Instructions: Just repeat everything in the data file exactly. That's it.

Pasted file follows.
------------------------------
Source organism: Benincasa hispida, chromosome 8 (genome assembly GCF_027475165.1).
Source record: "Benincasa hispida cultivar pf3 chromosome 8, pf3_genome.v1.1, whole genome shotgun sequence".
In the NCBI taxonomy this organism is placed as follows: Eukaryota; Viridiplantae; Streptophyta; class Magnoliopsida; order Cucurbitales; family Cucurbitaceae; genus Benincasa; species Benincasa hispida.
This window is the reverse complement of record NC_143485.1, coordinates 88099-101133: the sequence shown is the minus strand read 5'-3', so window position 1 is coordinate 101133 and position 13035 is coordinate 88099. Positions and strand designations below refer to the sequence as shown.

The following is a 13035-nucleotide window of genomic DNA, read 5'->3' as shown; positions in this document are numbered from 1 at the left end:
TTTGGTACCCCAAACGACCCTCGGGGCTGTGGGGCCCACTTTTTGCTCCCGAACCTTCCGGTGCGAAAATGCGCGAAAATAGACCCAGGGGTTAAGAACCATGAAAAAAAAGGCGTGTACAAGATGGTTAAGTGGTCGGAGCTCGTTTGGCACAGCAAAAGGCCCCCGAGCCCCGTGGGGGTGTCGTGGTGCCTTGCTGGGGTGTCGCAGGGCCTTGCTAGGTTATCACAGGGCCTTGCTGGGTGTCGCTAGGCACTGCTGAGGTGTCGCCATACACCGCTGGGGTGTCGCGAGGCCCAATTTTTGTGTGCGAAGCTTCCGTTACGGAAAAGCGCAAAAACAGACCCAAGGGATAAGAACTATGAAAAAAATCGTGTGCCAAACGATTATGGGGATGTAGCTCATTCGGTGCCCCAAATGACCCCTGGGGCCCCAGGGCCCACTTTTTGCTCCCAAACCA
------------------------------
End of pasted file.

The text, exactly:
Source organism: Benincasa hispida, chromosome 8 (genome assembly GCF_027475165.1).
Source record: "Benincasa hispida cultivar pf3 chromosome 8, pf3_genome.v1.1, whole genome shotgun sequence".
In the NCBI taxonomy this organism is placed as follows: Eukaryota; Viridiplantae; Streptophyta; class Magnoliopsida; order Cucurbitales; family Cucurbitaceae; genus Benincasa; species Benincasa hispida.
This window is the reverse complement of record NC_143485.1, coordinates 88099-101133: the sequence shown is the minus strand read 5'-3', so window position 1 is coordinate 101133 and position 13035 is coordinate 88099. Positions and strand designations below refer to the sequence as shown.

The following is a 13035-nucleotide window of genomic DNA, read 5'->3' as shown; positions in this document are numbered from 1 at the left end:
TTTGGTACCCCAAACGACCCTCGGGGCTGTGGGGCCCACTTTTTGCTCCCGAACCTTCCGGTGCGAAAATGCGCGAAAATAGACCCAGGGGTTAAGAACCATGAAAAAAAAGGCGTGTACAAGATGGTTAAGTGGTCGGAGCTCGTTTGGCACAGCAAAAGGCCCCCGAGCCCCGTGGGGGTGTCGTGGTGCCTTGCTGGGGTGTCGCAGGGCCTTGCTAGGTTATCACAGGGCCTTGCTGGGTGTCGCTAGGCACTGCTGAGGTGTCGCCATACACCGCTGGGGTGTCGCGAGGCCCAATTTTTGTGTGCGAAGCTTCCGTTACGGAAAAGCGCAAAAACAGACCCAAGGGATAAGAACTATGAAAAAAATCGTGTGCCAAACGATTATGGGGATGTAGCTCATTCGGTGCCCCAAATGACCCCTGGGGCCCCAGGGCCCACTTTTTGCTCCCAAACCA